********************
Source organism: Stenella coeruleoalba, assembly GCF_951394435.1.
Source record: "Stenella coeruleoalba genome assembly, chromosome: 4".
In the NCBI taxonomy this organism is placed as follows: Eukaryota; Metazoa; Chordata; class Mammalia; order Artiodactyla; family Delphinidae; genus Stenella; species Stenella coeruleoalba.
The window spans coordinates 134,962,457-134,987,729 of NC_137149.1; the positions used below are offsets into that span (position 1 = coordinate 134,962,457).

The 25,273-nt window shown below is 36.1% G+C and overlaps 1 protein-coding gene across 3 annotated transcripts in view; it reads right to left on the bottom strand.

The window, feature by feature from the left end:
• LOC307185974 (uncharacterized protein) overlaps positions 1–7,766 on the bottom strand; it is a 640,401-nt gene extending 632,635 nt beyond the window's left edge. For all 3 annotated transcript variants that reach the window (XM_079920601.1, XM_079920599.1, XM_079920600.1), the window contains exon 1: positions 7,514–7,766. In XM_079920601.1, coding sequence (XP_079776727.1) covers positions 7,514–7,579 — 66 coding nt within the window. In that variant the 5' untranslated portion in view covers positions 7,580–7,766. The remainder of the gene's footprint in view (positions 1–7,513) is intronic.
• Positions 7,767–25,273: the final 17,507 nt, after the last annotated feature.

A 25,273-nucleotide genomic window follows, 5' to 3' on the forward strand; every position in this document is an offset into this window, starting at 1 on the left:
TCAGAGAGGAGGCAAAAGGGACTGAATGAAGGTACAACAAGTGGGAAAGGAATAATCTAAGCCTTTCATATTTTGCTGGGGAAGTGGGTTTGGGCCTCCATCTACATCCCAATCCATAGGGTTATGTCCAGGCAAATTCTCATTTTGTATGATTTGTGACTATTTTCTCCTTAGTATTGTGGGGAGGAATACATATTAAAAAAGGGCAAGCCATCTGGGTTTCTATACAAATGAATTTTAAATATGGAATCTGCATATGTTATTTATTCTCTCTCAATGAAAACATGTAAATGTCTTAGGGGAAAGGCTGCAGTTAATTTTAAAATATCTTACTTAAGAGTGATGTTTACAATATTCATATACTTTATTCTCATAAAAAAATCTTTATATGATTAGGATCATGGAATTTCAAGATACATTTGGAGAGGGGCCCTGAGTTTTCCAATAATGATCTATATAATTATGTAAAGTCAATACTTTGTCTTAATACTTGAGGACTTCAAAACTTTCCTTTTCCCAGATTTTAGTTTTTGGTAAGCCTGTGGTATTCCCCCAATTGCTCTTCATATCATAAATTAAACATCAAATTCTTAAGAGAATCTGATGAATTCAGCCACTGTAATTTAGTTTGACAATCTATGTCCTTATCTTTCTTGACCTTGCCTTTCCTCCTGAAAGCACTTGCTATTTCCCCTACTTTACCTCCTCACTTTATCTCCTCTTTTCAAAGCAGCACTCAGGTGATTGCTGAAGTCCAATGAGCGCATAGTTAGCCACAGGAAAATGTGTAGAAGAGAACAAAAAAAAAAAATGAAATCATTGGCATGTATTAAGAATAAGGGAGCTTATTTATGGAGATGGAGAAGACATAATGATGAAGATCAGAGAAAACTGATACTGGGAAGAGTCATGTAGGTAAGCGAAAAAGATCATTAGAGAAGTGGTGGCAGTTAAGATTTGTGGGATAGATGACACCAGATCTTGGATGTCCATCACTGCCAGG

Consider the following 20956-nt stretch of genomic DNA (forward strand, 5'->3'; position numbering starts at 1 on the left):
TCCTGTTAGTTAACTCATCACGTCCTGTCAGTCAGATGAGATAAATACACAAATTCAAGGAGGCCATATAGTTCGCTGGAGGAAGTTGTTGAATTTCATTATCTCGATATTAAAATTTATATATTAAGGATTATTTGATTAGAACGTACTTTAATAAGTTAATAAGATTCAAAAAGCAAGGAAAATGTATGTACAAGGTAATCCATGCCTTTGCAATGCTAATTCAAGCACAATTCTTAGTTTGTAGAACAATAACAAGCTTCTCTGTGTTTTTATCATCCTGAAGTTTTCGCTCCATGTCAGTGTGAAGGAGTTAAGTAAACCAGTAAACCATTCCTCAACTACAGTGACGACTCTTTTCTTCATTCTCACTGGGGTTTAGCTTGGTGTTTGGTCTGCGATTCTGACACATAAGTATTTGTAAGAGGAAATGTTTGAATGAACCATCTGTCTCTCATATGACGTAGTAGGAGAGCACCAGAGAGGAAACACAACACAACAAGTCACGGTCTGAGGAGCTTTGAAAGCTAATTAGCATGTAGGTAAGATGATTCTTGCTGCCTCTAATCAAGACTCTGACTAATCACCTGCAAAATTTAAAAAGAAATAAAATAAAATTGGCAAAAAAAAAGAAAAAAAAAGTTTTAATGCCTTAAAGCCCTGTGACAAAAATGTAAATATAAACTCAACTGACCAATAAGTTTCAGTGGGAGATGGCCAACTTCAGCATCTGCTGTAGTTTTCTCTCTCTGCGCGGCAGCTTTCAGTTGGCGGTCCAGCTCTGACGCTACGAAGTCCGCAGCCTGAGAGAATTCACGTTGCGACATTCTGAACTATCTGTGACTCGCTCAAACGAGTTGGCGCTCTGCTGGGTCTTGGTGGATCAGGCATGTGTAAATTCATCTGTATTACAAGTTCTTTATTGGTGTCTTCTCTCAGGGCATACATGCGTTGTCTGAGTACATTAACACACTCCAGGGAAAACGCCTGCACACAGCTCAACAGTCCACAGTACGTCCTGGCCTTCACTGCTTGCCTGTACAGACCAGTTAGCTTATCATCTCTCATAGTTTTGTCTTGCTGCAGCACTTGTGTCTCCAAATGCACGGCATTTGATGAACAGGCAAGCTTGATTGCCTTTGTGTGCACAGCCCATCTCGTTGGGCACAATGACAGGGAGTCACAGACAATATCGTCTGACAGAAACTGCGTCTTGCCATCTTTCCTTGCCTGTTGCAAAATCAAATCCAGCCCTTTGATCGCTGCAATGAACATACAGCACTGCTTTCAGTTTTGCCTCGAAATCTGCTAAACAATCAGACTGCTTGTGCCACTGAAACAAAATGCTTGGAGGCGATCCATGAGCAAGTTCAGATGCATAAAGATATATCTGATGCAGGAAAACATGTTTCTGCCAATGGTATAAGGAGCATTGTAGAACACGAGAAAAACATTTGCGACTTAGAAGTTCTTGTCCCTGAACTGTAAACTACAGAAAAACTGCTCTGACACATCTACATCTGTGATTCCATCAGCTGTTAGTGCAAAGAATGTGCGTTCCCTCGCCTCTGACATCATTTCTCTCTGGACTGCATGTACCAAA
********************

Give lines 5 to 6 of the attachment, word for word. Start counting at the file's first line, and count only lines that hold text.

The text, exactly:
The 25,273-nt window shown below is 36.1% G+C and overlaps 1 protein-coding gene across 3 annotated transcripts in view; it reads right to left on the bottom strand.

The window, feature by feature from the left end: